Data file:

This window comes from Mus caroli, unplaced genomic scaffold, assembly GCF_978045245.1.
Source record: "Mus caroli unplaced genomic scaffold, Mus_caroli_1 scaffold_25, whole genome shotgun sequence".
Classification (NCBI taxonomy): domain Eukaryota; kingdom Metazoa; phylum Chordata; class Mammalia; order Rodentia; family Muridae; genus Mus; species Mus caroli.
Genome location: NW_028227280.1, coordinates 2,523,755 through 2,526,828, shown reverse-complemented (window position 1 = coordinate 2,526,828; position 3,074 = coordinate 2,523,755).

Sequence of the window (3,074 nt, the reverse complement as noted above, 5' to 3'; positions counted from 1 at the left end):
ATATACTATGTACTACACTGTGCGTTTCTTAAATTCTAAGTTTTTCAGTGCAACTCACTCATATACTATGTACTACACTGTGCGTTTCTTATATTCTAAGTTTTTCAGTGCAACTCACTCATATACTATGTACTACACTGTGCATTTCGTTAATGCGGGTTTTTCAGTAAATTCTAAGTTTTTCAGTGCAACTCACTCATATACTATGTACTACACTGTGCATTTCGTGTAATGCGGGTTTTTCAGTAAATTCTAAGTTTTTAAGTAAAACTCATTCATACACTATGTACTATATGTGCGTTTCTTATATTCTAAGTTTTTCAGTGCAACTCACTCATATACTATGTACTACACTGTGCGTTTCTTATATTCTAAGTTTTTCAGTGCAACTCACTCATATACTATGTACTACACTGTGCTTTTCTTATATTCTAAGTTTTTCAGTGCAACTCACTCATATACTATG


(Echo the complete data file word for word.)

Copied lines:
This window comes from Mus caroli, unplaced genomic scaffold, assembly GCF_978045245.1.
Source record: "Mus caroli unplaced genomic scaffold, Mus_caroli_1 scaffold_25, whole genome shotgun sequence".
Classification (NCBI taxonomy): domain Eukaryota; kingdom Metazoa; phylum Chordata; class Mammalia; order Rodentia; family Muridae; genus Mus; species Mus caroli.
Genome location: NW_028227280.1, coordinates 2,523,755 through 2,526,828, shown reverse-complemented (window position 1 = coordinate 2,526,828; position 3,074 = coordinate 2,523,755).

Sequence of the window (3,074 nt, the reverse complement as noted above, 5' to 3'; positions counted from 1 at the left end):
ATATACTATGTACTACACTGTGCGTTTCTTAAATTCTAAGTTTTTCAGTGCAACTCACTCATATACTATGTACTACACTGTGCGTTTCTTATATTCTAAGTTTTTCAGTGCAACTCACTCATATACTATGTACTACACTGTGCATTTCGTTAATGCGGGTTTTTCAGTAAATTCTAAGTTTTTCAGTGCAACTCACTCATATACTATGTACTACACTGTGCATTTCGTGTAATGCGGGTTTTTCAGTAAATTCTAAGTTTTTAAGTAAAACTCATTCATACACTATGTACTATATGTGCGTTTCTTATATTCTAAGTTTTTCAGTGCAACTCACTCATATACTATGTACTACACTGTGCGTTTCTTATATTCTAAGTTTTTCAGTGCAACTCACTCATATACTATGTACTACACTGTGCTTTTCTTATATTCTAAGTTTTTCAGTGCAACTCACTCATATACTATG